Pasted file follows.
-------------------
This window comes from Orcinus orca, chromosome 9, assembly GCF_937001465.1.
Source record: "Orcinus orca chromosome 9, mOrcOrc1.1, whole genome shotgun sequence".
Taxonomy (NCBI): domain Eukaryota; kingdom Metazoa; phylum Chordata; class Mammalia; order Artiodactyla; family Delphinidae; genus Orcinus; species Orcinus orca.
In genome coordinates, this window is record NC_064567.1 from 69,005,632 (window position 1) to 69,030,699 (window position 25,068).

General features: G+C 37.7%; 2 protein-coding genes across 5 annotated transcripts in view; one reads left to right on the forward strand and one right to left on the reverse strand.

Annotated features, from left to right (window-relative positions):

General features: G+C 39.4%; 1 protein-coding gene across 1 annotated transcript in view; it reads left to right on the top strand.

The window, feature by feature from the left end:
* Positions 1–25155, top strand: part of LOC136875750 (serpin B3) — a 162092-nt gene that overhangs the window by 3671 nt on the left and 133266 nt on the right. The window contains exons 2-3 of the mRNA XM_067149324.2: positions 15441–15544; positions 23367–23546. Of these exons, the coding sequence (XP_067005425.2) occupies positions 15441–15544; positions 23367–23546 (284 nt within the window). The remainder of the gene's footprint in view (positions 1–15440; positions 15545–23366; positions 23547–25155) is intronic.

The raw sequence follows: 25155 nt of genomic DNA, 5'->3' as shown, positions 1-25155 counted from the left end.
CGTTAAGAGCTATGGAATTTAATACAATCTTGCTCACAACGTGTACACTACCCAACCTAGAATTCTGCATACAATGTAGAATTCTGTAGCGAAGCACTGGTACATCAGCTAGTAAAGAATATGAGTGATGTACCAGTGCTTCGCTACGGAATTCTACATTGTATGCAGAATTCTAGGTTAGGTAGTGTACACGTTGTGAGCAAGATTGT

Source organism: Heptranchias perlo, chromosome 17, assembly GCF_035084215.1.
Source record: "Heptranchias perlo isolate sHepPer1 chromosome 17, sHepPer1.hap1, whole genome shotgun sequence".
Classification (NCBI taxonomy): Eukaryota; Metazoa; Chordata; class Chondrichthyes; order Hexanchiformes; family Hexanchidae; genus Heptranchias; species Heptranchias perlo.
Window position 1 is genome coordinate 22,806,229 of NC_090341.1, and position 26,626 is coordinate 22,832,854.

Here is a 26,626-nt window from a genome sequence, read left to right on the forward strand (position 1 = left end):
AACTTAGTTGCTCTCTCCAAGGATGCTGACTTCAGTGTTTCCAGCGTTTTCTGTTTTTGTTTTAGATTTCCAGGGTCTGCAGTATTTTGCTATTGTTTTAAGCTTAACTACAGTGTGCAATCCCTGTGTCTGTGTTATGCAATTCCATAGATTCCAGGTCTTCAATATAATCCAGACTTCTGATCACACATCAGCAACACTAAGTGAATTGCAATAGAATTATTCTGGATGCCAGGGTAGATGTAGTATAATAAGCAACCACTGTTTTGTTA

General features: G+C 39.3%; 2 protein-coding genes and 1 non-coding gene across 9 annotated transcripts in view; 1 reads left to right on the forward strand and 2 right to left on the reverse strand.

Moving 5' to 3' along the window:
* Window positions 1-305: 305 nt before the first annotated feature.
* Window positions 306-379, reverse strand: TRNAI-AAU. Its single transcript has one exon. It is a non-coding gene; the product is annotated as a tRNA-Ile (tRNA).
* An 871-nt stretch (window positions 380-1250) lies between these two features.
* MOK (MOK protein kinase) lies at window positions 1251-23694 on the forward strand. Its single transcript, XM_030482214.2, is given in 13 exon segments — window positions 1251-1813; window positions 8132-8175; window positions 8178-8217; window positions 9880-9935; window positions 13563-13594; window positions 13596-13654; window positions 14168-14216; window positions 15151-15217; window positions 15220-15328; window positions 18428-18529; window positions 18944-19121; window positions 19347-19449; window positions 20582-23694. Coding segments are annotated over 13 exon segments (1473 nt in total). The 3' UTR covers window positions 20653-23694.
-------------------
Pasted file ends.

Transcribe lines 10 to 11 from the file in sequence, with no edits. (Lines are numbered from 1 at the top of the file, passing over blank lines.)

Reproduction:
The raw sequence follows: 25155 nt of genomic DNA, 5'->3' as shown, positions 1-25155 counted from the left end.
CGTTAAGAGCTATGGAATTTAATACAATCTTGCTCACAACGTGTACACTACCCAACCTAGAATTCTGCATACAATGTAGAATTCTGTAGCGAAGCACTGGTACATCAGCTAGTAAAGAATATGAGTGATGTACCAGTGCTTCGCTACGGAATTCTACATTGTATGCAGAATTCTAGGTTAGGTAGTGTACACGTTGTGAGCAAGATTGT